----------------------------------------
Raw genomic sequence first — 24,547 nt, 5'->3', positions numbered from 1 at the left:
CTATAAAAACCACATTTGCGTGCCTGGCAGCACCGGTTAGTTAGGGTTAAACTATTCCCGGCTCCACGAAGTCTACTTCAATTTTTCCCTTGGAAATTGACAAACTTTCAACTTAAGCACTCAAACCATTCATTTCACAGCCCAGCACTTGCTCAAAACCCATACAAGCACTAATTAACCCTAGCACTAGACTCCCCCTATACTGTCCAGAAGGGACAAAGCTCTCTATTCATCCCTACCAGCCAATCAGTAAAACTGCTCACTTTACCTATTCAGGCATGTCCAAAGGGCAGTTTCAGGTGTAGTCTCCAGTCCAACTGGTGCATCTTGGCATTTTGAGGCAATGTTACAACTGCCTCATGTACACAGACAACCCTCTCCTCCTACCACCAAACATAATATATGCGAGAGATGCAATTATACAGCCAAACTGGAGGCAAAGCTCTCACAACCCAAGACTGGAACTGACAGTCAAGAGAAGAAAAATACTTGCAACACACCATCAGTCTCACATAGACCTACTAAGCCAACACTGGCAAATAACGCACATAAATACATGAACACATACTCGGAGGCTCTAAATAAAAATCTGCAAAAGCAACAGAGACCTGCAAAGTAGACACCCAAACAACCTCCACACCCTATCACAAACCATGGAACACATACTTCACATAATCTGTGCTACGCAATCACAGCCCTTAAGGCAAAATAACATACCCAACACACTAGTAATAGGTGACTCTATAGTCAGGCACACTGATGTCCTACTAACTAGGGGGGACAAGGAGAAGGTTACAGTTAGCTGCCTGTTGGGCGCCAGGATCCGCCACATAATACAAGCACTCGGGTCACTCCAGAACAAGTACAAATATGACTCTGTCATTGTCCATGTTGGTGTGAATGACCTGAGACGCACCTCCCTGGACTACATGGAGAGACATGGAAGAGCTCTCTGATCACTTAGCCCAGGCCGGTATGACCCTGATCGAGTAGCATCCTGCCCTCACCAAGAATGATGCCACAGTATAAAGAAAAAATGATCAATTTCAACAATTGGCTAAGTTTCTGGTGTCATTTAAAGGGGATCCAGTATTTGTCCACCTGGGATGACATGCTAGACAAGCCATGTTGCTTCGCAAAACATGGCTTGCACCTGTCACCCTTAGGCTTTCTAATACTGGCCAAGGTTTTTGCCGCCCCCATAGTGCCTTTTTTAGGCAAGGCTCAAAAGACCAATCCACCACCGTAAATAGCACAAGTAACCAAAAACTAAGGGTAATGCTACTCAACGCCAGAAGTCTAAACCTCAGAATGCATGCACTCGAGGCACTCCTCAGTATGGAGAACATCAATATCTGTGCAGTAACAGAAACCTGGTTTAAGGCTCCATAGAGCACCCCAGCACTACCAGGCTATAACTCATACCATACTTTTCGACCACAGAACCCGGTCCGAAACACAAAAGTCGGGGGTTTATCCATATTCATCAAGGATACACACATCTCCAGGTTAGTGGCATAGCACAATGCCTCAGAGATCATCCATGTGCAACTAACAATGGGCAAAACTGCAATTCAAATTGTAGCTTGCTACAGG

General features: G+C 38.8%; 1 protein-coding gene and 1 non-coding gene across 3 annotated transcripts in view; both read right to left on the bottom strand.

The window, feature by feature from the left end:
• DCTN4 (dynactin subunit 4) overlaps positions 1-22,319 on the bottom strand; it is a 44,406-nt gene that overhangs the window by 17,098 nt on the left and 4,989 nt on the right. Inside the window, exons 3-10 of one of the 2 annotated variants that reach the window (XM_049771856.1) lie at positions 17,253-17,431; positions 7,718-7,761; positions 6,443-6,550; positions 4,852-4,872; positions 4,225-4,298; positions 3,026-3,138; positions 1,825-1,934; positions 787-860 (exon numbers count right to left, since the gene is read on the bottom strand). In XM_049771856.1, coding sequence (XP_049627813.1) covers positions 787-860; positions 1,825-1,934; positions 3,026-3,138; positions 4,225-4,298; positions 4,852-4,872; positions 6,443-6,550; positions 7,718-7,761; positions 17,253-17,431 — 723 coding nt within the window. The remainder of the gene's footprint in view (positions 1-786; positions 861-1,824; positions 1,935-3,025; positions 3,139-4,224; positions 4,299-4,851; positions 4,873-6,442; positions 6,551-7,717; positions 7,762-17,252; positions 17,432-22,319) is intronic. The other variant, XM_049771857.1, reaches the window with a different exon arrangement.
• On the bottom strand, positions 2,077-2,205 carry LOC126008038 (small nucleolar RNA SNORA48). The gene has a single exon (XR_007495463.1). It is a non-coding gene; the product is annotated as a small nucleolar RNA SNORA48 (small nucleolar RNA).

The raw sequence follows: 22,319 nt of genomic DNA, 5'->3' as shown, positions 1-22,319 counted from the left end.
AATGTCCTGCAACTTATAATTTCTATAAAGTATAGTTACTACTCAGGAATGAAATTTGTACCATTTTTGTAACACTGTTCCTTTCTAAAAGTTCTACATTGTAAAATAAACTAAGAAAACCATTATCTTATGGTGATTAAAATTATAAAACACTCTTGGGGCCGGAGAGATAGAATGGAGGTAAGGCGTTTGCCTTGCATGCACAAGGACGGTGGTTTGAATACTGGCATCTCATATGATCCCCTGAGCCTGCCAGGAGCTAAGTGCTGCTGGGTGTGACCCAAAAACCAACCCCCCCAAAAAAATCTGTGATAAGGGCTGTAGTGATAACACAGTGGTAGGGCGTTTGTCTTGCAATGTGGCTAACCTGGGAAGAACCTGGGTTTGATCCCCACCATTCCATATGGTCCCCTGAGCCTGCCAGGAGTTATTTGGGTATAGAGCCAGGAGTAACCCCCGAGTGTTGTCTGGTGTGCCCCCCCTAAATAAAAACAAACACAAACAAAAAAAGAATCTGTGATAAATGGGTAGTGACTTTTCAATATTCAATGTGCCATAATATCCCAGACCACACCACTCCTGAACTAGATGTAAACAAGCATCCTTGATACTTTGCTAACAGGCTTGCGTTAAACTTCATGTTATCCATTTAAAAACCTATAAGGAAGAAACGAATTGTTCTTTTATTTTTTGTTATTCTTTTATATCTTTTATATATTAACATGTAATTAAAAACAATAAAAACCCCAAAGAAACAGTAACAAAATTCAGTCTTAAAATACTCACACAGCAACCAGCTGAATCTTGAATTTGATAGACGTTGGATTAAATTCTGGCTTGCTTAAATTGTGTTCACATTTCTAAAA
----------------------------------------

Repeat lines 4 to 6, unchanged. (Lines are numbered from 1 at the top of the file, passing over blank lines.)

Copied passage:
The window, feature by feature from the left end:
• DCTN4 (dynactin subunit 4) overlaps positions 1-22,319 on the bottom strand; it is a 44,406-nt gene that overhangs the window by 17,098 nt on the left and 4,989 nt on the right. Inside the window, exons 3-10 of one of the 2 annotated variants that reach the window (XM_049771856.1) lie at positions 17,253-17,431; positions 7,718-7,761; positions 6,443-6,550; positions 4,852-4,872; positions 4,225-4,298; positions 3,026-3,138; positions 1,825-1,934; positions 787-860 (exon numbers count right to left, since the gene is read on the bottom strand). In XM_049771856.1, coding sequence (XP_049627813.1) covers positions 787-860; positions 1,825-1,934; positions 3,026-3,138; positions 4,225-4,298; positions 4,852-4,872; positions 6,443-6,550; positions 7,718-7,761; positions 17,253-17,431 — 723 coding nt within the window. The remainder of the gene's footprint in view (positions 1-786; positions 861-1,824; positions 1,935-3,025; positions 3,139-4,224; positions 4,299-4,851; positions 4,873-6,442; positions 6,551-7,717; positions 7,762-17,252; positions 17,432-22,319) is intronic. The other variant, XM_049771857.1, reaches the window with a different exon arrangement.
• On the bottom strand, positions 2,077-2,205 carry LOC126008038 (small nucleolar RNA SNORA48). The gene has a single exon (XR_007495463.1). It is a non-coding gene; the product is annotated as a small nucleolar RNA SNORA48 (small nucleolar RNA).